Butterfly Revival on Broadway
The story of M. Butterfly, by David Henry Hwang, was likely much more shocking when the original production hit Broadway in 1988. Now, the current revival, directed by Julie Taymor, is just curious.
The story certainly draws you in, as it calls upon Giacomo Puccini’s classic opera Madama Butterfly, which centers around the love affair between a Japanese woman and an American officer.
In M. Butterfly, the opera’s themes are challenged, as issues of race relations, east versus west mentalities and cultures are examined. But M. Butterfly provokes us further to consider concepts of gender fluidity, sexuality and what sparks love between two people.
The play begins in 1986 Paris in a prison cell with Rene Gallimard (Clive Owen) in confinement, banished for treason. But Rene is content to live in the memory of his love of “the perfect woman” that he thought he had found.
The story is then told to the audience by Rene and by the object of his desire, Song Liling, played by the fabulous Jin Ha, who did a terrific job in this complicated role.
How did Rene become imprisoned for treason? What prompted him to become obsessed with Song Liling?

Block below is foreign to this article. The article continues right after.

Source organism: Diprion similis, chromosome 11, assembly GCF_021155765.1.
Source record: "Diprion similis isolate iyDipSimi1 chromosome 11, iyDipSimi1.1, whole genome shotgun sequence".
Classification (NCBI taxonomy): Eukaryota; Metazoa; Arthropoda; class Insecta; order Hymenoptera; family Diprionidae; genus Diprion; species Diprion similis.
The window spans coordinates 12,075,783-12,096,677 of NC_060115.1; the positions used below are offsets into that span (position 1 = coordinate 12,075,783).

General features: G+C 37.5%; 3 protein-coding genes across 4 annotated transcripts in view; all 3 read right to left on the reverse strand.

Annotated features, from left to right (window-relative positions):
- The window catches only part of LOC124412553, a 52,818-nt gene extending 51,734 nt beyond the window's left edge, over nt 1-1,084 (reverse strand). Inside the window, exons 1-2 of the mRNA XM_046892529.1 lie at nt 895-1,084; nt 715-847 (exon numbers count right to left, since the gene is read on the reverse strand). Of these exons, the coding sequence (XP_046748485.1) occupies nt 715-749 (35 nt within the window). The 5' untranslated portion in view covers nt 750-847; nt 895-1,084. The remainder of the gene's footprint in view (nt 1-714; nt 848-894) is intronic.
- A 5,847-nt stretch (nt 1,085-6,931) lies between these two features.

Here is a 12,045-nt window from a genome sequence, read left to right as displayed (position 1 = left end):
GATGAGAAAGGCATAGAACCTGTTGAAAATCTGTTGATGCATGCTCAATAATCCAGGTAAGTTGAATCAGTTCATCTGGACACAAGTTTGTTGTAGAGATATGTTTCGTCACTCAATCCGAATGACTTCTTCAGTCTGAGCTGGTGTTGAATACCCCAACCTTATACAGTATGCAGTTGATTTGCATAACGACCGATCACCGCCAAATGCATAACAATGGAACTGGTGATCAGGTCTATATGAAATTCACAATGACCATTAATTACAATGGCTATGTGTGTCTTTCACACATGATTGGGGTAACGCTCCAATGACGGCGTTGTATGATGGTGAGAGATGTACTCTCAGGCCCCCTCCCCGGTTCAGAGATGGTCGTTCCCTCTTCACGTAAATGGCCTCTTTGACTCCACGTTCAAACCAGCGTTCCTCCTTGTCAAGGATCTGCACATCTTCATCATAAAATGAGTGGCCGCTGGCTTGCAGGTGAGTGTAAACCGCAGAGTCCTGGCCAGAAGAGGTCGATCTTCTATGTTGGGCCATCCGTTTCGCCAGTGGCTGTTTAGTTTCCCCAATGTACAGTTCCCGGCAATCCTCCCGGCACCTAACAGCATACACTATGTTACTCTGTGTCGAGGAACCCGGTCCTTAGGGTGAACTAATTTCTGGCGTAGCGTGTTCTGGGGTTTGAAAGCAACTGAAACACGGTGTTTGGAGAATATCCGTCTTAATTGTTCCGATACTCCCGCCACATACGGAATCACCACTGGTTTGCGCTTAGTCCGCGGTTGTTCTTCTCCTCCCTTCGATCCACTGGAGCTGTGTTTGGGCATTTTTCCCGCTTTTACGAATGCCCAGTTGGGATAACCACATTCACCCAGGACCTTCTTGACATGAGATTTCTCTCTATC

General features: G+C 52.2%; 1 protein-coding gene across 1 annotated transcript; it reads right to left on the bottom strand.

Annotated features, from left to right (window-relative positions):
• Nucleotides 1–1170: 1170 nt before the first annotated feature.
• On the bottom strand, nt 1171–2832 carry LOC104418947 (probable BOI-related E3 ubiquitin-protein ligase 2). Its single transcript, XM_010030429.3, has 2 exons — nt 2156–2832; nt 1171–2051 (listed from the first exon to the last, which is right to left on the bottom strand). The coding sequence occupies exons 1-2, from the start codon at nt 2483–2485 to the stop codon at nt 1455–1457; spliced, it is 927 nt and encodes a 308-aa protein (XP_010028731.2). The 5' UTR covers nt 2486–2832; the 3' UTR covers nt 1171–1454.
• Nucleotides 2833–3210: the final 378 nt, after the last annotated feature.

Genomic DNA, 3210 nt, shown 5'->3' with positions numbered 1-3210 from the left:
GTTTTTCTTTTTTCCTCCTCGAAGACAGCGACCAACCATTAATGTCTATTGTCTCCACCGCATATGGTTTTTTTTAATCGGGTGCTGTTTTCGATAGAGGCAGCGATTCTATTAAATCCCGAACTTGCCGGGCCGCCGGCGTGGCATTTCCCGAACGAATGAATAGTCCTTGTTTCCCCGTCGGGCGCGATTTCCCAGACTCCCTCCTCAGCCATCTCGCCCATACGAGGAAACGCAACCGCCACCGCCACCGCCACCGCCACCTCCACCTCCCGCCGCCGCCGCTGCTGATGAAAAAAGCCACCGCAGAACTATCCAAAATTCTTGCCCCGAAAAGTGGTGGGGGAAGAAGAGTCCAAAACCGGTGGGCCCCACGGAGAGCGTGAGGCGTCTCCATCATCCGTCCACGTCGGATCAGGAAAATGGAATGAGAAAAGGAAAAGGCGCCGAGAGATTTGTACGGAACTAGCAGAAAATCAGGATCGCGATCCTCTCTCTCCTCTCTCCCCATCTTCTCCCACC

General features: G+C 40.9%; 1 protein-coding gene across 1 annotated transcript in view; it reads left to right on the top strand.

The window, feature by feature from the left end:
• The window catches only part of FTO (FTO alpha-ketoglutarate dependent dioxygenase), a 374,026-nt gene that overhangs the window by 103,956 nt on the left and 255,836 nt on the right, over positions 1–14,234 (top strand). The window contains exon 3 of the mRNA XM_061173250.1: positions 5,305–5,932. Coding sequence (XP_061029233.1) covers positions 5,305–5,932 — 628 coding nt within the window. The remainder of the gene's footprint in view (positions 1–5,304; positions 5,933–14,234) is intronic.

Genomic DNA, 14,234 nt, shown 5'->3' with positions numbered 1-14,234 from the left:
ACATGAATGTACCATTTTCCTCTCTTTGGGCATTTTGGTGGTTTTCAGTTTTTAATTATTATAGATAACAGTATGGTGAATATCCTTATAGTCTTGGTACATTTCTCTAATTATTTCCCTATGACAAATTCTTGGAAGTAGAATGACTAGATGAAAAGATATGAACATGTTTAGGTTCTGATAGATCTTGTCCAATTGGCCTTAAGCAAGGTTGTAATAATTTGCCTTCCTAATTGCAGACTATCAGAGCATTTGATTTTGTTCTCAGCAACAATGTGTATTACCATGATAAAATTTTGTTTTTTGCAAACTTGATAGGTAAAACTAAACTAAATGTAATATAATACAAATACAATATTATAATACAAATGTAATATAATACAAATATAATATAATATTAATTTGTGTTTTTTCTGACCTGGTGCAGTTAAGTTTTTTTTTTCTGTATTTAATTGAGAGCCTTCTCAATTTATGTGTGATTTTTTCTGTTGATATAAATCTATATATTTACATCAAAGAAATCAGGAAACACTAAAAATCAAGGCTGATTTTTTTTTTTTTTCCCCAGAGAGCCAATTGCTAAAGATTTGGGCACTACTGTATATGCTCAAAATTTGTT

Well, Rene is a man who lives a rather mundane life seeking fiery excitement. Smitten by the opera (especially Madama Butterfly) he is looking to find the passion that exists in the opera’s story. Rene, who is French, lives in Peking with his wife, working as a foreign diplomat. He goes to the opera, where a petite individual performs, and Rene is carried away.
In the Chinese opera, men play women, so it would make perfect sense that this person is a man. But Song Liling convinces Rene otherwise. Although born a girl, she explains, she was forced to dress and act like a boy. In private, she dresses like a woman.
So, (to provide a little clarity) Song is representing herself as a woman who pretends to be a man in public, and when performing a role in the opera, but actually is a woman in real life.
The truth is, Song is a man, and also a spy, feeding classified information that he extracts from his western lover to the Chinese government. Yes, Rene and Song become lovers and are beginning to fall in love.
In this production, there are a few flashes of humor, but overall, it is a dark piece.
There have been some re-writes for this revival. I’m not sure they make sense, and not sure whether the direction and staging work.
Clive Owens seemed a little bit like he was operating on one note throughout most of the piece.The passion between the two should be pulsatingly electric, but instead it was polite.
There are awkward moments too. A lot of attention is paid to the opera and dance excerpts at the Chinese Opera performed throughout M. Butterfly. They are too long and somewhat over produced, and the audience didn’t seem to know whether to applaud or not.
Overall, I enjoyed M. Butterfly and was totally intrigued by the complicated story. However, somehow, this version of M. Butterfly did not quite take flight.